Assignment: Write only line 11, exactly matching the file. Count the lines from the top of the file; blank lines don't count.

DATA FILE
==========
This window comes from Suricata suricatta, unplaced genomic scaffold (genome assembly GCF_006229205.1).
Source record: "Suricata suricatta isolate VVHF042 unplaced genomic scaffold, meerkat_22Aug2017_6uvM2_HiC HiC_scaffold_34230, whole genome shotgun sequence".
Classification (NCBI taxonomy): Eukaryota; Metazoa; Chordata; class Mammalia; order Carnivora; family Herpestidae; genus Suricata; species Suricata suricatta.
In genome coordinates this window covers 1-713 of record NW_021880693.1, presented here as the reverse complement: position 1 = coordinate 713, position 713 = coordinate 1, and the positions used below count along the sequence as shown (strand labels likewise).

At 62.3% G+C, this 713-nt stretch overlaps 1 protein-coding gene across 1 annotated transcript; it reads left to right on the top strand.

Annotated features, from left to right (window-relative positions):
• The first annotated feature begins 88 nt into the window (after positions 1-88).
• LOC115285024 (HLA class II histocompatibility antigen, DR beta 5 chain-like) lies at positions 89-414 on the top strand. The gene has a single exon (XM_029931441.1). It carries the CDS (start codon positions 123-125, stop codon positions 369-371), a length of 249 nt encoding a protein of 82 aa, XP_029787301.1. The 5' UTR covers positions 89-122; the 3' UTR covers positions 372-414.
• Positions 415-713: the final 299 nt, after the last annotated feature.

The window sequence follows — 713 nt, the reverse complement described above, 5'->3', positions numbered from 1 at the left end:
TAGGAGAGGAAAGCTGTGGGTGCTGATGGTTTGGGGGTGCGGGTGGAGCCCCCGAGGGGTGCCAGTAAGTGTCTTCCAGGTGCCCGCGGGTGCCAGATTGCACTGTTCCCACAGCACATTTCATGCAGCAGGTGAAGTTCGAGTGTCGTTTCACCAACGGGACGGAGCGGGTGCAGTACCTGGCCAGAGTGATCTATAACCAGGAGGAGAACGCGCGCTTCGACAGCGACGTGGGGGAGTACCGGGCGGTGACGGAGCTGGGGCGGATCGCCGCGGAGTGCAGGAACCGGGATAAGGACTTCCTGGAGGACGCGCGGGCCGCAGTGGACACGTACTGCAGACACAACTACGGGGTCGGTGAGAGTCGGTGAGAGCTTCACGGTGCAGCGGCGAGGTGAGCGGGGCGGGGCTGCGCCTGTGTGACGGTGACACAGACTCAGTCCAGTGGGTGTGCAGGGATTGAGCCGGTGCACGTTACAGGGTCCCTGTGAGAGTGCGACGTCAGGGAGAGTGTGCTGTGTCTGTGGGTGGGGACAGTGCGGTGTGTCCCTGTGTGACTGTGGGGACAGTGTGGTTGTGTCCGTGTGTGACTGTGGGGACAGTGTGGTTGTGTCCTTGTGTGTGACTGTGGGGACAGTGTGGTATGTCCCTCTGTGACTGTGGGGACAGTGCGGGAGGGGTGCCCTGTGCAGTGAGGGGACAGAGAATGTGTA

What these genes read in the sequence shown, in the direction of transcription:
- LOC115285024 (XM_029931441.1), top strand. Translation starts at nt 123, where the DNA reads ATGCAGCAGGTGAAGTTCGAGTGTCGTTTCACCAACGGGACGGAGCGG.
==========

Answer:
TAGGAGAGGAAAGCTGTGGGTGCTGATGGTTTGGGGGTGCGGGTGGAGCCCCCGAGGGGTGCCAGTAAGTGTCTTCCAGGTGCCCGCGGGTGCCAGATTGCACTGTTCCCACAGCACATTTCATGCAGCAGGTGAAGTTCGAGTGTCGTTTCACCAACGGGACGGAGCGGGTGCAGTACCTGGCCAGAGTGATCTATAACCAGGAGGAGAACGCGCGCTTCGACAGCGACGTGGGGGAGTACCGGGCGGTGACGGAGCTGGGGCGGATCGCCGCGGAGTGCAGGAACCGGGATAAGGACTTCCTGGAGGACGCGCGGGCCGCAGTGGACACGTACTGCAGACACAACTACGGGGTCGGTGAGAGTCGGTGAGAGCTTCACGGTGCAGCGGCGAGGTGAGCGGGGCGGGGCTGCGCCTGTGTGACGGTGACACAGACTCAGTCCAGTGGGTGTGCAGGGATTGAGCCGGTGCACGTTACAGGGTCCCTGTGAGAGTGCGACGTCAGGGAGAGTGTGCTGTGTCTGTGGGTGGGGACAGTGCGGTGTGTCCCTGTGTGACTGTGGGGACAGTGTGGTTGTGTCCGTGTGTGACTGTGGGGACAGTGTGGTTGTGTCCTTGTGTGTGACTGTGGGGACAGTGTGGTATGTCCCTCTGTGACTGTGGGGACAGTGCGGGAGGGGTGCCCTGTGCAGTGAGGGGACAGAGAATGTGTA